Monday, February 16, 2009

Nunc Acceptable Tempus

I have always felt it a blessing that I grew up with English as my native language, cause I sure as hell would have never been able to get my head around it. It has to be said that it's deeply flawed when it comes to logic.

Exhibit A. I before E, except after C.

Oh but, then there's all those exceptions.

Who had mixed their meds when they came up with that rule? They're letters for goodness sake, there's hardly extenuating circumstances, it's not like they have feelings or allergies to consider. (Yes I am talking to you; beige, cleidoic, codeine, conscience, deify, deity, deign,dreidel, eider, eight, either, feign, feint, feisty,foreign, forfeit, freight, gleization, gneiss, greige,greisen, heifer, heigh-ho, height, heinous, heir, heist,leitmotiv, neigh, neighbor, neither, peignoir, prescient,rein, science, seiche, seidel, seine, seismic, seize, sheik,society, sovereign, surfeit, teiid, veil, vein, weight,weir and weird)

I do think Latin gives English a run for its money (no surprises there). I took Latin for a year at school, which was a sensational waste of my Latin teacher's time. Sum, es, est, sumus, estis, sunt. Laudō, laudās, laudat, laudāmus, laudātis, laudant. And that's about the sum total of my Latin knowledge, I bet my teacher was really pleased she wasn't paid by the word.

Needless to say there's not much hope I will get my head around Mandarin anytime soon, either.
Or Russian.

But the thing is, chances are I will be able to get by without speaking fluent Russian or Mandarin, however if I was Russian or Chinese, I would be picking that English would be handy.

In the weekend I read a quote from Doug Larson who nailed it, 'If the English language made any sense, a catastrophe would be an apostrophe with fur.'

And an attitude.

6 comments:

Holemaster said...

Wow I never noticed all those exceptions to the i before e rule. I think your native tongue just comes so naturally to you that you don't even know the rules. But if you start to think about them, you might get stuck, like thinking how your legs work while running down stairs (don't ever do that).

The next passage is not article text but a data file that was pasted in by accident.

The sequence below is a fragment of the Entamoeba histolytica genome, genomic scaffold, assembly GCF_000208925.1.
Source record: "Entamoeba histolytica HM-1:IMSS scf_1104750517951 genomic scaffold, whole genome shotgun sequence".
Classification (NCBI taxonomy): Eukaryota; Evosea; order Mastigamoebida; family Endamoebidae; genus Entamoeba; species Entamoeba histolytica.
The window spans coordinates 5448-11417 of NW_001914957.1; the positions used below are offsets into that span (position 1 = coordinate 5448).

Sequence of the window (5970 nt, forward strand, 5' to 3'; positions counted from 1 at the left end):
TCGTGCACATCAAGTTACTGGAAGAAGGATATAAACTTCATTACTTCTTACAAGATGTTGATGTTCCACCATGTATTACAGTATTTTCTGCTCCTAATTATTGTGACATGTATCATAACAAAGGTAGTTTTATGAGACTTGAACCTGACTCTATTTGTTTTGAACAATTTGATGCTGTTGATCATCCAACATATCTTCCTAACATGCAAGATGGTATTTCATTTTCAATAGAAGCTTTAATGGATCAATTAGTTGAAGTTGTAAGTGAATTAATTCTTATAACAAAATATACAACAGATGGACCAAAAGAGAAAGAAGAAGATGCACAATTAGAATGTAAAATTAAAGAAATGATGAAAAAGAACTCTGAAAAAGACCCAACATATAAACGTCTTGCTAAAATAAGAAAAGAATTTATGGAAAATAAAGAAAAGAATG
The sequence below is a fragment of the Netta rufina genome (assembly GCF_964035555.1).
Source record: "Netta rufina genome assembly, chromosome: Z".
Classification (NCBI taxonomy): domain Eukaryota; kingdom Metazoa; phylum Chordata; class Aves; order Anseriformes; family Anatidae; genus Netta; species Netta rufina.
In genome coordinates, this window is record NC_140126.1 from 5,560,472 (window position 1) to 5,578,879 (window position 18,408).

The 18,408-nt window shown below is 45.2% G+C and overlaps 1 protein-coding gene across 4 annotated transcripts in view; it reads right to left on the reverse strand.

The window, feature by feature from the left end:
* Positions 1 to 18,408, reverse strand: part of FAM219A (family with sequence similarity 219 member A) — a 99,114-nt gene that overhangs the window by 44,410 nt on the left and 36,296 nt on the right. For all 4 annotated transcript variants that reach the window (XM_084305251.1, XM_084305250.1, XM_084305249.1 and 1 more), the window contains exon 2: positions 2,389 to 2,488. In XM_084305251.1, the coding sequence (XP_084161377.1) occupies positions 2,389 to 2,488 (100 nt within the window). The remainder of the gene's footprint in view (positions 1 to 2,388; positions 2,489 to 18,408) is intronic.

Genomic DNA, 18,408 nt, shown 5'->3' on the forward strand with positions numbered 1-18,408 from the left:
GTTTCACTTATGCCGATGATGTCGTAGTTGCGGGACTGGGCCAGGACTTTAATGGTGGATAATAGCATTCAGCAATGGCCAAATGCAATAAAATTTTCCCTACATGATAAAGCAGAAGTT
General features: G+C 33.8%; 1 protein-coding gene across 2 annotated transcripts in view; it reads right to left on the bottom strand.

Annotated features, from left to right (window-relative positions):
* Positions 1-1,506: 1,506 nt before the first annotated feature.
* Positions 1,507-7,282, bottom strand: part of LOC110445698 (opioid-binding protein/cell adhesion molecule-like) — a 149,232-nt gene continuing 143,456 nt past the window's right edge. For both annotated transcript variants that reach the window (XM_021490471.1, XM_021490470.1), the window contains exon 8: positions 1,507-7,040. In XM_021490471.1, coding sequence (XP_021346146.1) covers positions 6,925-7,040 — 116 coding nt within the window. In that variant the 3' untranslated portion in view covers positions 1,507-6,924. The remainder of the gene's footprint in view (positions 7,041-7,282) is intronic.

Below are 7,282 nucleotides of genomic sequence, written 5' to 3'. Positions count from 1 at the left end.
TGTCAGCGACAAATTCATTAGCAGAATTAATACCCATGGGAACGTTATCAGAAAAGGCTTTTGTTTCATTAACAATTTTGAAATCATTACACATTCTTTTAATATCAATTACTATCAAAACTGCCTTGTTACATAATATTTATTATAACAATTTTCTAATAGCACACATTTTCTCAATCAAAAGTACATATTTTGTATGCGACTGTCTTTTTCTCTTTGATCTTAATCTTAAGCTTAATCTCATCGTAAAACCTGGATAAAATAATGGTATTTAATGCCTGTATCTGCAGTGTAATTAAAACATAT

laughykate said...

I agree, when I was teaching (truly appalling) English in Tokyo I got asked all sorts of grammatical questions about terms that I'd never heard of. My standard answer was 'That's not important right now.'

And if you ever are introduced to a Japanese businessman and he greets you with, 'Gidday mate', he was most probably taught by me. ('Yes that is the proper formal greeting for a business meeting Mr Watanabe').

Bruno said...

Think you might find that heading should be "Nunc acceptabile tempus" - you obviously didn't pay attention in those Latin lessons!

laughykate said...

Hah! You're right.

Even worse, it was our school motto! Which my father told me was, 'Don't do today what you can put off until tomorrow.'

Janie Jones said...

Ahh. I know extremely little about Latin, or any other language besides (American) English, and of my own language I profess to know little. So, who am I to judge?

But, from what I understand from a Roman scholar I know, the famous "Veni Vidi Vici" actually was pronounced with the "W" sound, as in "Weni Widi Wici."

So cool, so manly those Romans.

laughykate said...

That's very funny. Cwrazy Wromans.